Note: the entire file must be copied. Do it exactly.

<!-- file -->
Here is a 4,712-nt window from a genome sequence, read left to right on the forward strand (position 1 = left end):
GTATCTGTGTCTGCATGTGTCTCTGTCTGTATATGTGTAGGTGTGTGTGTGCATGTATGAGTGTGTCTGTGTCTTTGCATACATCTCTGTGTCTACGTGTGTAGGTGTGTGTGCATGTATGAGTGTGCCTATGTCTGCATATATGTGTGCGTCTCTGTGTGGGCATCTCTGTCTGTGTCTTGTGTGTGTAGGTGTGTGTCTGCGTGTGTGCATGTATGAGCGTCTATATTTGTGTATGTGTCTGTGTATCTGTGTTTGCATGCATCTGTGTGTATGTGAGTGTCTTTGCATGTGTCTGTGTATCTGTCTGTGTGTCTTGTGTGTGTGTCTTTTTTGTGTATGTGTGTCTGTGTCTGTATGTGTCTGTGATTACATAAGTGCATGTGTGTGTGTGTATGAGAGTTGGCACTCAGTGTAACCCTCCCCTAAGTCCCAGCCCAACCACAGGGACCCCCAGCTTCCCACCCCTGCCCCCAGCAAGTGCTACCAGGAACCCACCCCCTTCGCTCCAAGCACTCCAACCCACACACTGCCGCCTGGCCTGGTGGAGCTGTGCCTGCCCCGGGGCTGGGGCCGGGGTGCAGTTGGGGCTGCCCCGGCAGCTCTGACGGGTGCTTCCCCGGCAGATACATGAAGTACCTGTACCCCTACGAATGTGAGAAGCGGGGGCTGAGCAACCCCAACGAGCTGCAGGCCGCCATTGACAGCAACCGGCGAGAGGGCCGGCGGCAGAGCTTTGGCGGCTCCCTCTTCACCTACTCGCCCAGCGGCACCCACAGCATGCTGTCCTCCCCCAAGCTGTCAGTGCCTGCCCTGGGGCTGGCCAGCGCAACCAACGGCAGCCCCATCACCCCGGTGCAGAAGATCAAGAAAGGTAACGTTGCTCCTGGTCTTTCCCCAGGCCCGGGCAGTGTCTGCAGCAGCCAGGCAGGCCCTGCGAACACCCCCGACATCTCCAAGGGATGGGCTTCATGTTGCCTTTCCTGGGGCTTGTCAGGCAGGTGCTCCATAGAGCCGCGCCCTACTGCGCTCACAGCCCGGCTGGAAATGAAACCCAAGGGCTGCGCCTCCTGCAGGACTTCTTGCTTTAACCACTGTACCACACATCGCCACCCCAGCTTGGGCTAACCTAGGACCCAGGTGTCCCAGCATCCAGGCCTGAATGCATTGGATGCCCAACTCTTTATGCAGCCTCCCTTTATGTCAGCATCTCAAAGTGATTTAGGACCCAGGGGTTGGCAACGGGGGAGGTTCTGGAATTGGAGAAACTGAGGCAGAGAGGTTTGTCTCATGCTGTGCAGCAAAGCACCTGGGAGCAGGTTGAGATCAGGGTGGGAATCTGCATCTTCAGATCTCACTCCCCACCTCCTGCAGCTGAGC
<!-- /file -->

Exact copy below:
Here is a 4,712-nt window from a genome sequence, read left to right on the forward strand (position 1 = left end):
GTATCTGTGTCTGCATGTGTCTCTGTCTGTATATGTGTAGGTGTGTGTGTGCATGTATGAGTGTGTCTGTGTCTTTGCATACATCTCTGTGTCTACGTGTGTAGGTGTGTGTGCATGTATGAGTGTGCCTATGTCTGCATATATGTGTGCGTCTCTGTGTGGGCATCTCTGTCTGTGTCTTGTGTGTGTAGGTGTGTGTCTGCGTGTGTGCATGTATGAGCGTCTATATTTGTGTATGTGTCTGTGTATCTGTGTTTGCATGCATCTGTGTGTATGTGAGTGTCTTTGCATGTGTCTGTGTATCTGTCTGTGTGTCTTGTGTGTGTGTCTTTTTTGTGTATGTGTGTCTGTGTCTGTATGTGTCTGTGATTACATAAGTGCATGTGTGTGTGTGTATGAGAGTTGGCACTCAGTGTAACCCTCCCCTAAGTCCCAGCCCAACCACAGGGACCCCCAGCTTCCCACCCCTGCCCCCAGCAAGTGCTACCAGGAACCCACCCCCTTCGCTCCAAGCACTCCAACCCACACACTGCCGCCTGGCCTGGTGGAGCTGTGCCTGCCCCGGGGCTGGGGCCGGGGTGCAGTTGGGGCTGCCCCGGCAGCTCTGACGGGTGCTTCCCCGGCAGATACATGAAGTACCTGTACCCCTACGAATGTGAGAAGCGGGGGCTGAGCAACCCCAACGAGCTGCAGGCCGCCATTGACAGCAACCGGCGAGAGGGCCGGCGGCAGAGCTTTGGCGGCTCCCTCTTCACCTACTCGCCCAGCGGCACCCACAGCATGCTGTCCTCCCCCAAGCTGTCAGTGCCTGCCCTGGGGCTGGCCAGCGCAACCAACGGCAGCCCCATCACCCCGGTGCAGAAGATCAAGAAAGGTAACGTTGCTCCTGGTCTTTCCCCAGGCCCGGGCAGTGTCTGCAGCAGCCAGGCAGGCCCTGCGAACACCCCCGACATCTCCAAGGGATGGGCTTCATGTTGCCTTTCCTGGGGCTTGTCAGGCAGGTGCTCCATAGAGCCGCGCCCTACTGCGCTCACAGCCCGGCTGGAAATGAAACCCAAGGGCTGCGCCTCCTGCAGGACTTCTTGCTTTAACCACTGTACCACACATCGCCACCCCAGCTTGGGCTAACCTAGGACCCAGGTGTCCCAGCATCCAGGCCTGAATGCATTGGATGCCCAACTCTTTATGCAGCCTCCCTTTATGTCAGCATCTCAAAGTGATTTAGGACCCAGGGGTTGGCAACGGGGGAGGTTCTGGAATTGGAGAAACTGAGGCAGAGAGGTTTGTCTCATGCTGTGCAGCAAAGCACCTGGGAGCAGGTTGAGATCAGGGTGGGAATCTGCATCTTCAGATCTCACTCCCCACCTCCTGCAGCTGAGC